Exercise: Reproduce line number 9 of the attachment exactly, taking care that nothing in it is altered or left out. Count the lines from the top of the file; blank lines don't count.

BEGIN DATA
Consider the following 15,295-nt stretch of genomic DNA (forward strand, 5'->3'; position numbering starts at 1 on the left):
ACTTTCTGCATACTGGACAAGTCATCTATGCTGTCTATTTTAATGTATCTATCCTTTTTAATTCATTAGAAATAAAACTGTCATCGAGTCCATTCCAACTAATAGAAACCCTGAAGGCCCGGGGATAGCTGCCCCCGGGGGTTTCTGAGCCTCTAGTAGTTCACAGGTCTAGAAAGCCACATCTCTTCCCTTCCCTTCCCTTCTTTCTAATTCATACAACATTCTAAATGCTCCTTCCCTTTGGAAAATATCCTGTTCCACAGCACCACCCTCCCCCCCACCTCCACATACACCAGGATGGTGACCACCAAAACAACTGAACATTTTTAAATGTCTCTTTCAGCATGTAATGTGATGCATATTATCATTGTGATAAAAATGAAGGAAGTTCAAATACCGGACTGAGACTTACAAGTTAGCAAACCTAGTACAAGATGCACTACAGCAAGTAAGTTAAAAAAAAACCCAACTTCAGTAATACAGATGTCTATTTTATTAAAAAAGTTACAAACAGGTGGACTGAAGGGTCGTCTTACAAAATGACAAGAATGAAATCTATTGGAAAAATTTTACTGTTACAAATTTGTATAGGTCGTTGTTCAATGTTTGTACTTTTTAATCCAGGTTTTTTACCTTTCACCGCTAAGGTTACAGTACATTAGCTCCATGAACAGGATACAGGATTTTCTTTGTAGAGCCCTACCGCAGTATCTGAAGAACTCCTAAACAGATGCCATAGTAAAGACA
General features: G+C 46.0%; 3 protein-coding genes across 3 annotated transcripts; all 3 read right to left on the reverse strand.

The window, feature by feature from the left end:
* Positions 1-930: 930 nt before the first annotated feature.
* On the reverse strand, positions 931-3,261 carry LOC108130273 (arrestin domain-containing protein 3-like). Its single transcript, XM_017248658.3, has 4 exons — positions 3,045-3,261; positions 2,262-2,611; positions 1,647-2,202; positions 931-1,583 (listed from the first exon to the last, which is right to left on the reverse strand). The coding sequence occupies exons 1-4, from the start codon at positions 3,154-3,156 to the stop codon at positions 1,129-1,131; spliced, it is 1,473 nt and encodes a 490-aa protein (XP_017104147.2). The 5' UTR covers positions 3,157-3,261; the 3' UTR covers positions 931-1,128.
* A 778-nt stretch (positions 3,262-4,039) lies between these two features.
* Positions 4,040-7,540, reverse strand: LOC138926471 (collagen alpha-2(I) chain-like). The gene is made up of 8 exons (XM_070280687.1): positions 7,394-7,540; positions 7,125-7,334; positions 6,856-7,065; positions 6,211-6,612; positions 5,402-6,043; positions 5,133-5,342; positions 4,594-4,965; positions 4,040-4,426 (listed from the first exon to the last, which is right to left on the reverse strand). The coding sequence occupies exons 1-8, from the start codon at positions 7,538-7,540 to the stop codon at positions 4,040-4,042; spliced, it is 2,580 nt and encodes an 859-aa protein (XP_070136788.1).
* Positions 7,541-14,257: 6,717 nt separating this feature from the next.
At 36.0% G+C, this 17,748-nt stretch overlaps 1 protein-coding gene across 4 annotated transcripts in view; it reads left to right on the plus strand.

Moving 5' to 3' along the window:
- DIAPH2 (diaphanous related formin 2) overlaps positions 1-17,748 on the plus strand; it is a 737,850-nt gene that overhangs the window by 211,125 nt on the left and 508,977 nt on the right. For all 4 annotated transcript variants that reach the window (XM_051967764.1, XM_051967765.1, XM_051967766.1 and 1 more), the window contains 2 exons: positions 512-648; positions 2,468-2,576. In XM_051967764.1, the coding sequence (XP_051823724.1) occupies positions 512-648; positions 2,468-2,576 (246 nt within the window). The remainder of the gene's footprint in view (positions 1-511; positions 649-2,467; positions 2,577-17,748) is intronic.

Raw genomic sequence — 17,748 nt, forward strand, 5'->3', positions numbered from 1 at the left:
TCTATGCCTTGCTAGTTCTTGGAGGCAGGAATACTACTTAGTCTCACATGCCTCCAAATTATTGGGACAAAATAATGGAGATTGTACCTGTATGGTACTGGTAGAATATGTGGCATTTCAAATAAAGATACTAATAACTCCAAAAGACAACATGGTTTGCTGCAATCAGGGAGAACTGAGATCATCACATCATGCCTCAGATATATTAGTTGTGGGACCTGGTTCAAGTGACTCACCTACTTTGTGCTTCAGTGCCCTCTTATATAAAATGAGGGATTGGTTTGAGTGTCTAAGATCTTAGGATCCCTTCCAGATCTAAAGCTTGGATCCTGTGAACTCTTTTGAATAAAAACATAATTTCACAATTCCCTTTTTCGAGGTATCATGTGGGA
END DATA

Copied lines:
* Positions 7,541-14,257: 6,717 nt separating this feature from the next.